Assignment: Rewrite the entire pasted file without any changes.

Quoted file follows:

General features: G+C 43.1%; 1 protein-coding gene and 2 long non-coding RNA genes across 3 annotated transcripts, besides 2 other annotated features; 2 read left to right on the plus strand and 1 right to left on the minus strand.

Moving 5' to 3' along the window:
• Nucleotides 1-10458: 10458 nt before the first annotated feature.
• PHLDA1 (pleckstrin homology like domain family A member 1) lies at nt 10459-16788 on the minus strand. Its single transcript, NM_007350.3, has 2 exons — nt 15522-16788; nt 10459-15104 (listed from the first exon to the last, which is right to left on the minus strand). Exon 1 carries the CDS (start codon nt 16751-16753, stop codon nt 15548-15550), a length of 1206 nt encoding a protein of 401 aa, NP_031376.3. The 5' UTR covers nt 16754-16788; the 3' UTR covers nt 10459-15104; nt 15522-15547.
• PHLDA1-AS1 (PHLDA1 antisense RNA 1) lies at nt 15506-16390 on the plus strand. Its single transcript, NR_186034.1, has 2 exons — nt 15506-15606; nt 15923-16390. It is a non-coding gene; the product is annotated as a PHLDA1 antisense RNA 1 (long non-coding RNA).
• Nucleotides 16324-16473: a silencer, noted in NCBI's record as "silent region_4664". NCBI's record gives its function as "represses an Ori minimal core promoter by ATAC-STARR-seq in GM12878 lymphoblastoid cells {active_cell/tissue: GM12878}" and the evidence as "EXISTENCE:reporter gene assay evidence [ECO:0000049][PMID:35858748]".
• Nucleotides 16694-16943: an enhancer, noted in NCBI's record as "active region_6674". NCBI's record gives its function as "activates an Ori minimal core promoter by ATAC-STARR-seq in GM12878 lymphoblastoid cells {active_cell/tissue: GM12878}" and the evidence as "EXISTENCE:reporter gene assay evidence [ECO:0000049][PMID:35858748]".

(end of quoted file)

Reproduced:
General features: G+C 43.1%; 1 protein-coding gene and 2 long non-coding RNA genes across 3 annotated transcripts, besides 2 other annotated features; 2 read left to right on the plus strand and 1 right to left on the minus strand.

Moving 5' to 3' along the window:
• Nucleotides 1-10458: 10458 nt before the first annotated feature.
• PHLDA1 (pleckstrin homology like domain family A member 1) lies at nt 10459-16788 on the minus strand. Its single transcript, NM_007350.3, has 2 exons — nt 15522-16788; nt 10459-15104 (listed from the first exon to the last, which is right to left on the minus strand). Exon 1 carries the CDS (start codon nt 16751-16753, stop codon nt 15548-15550), a length of 1206 nt encoding a protein of 401 aa, NP_031376.3. The 5' UTR covers nt 16754-16788; the 3' UTR covers nt 10459-15104; nt 15522-15547.
• PHLDA1-AS1 (PHLDA1 antisense RNA 1) lies at nt 15506-16390 on the plus strand. Its single transcript, NR_186034.1, has 2 exons — nt 15506-15606; nt 15923-16390. It is a non-coding gene; the product is annotated as a PHLDA1 antisense RNA 1 (long non-coding RNA).
• Nucleotides 16324-16473: a silencer, noted in NCBI's record as "silent region_4664". NCBI's record gives its function as "represses an Ori minimal core promoter by ATAC-STARR-seq in GM12878 lymphoblastoid cells {active_cell/tissue: GM12878}" and the evidence as "EXISTENCE:reporter gene assay evidence [ECO:0000049][PMID:35858748]".
• Nucleotides 16694-16943: an enhancer, noted in NCBI's record as "active region_6674". NCBI's record gives its function as "activates an Ori minimal core promoter by ATAC-STARR-seq in GM12878 lymphoblastoid cells {active_cell/tissue: GM12878}" and the evidence as "EXISTENCE:reporter gene assay evidence [ECO:0000049][PMID:35858748]".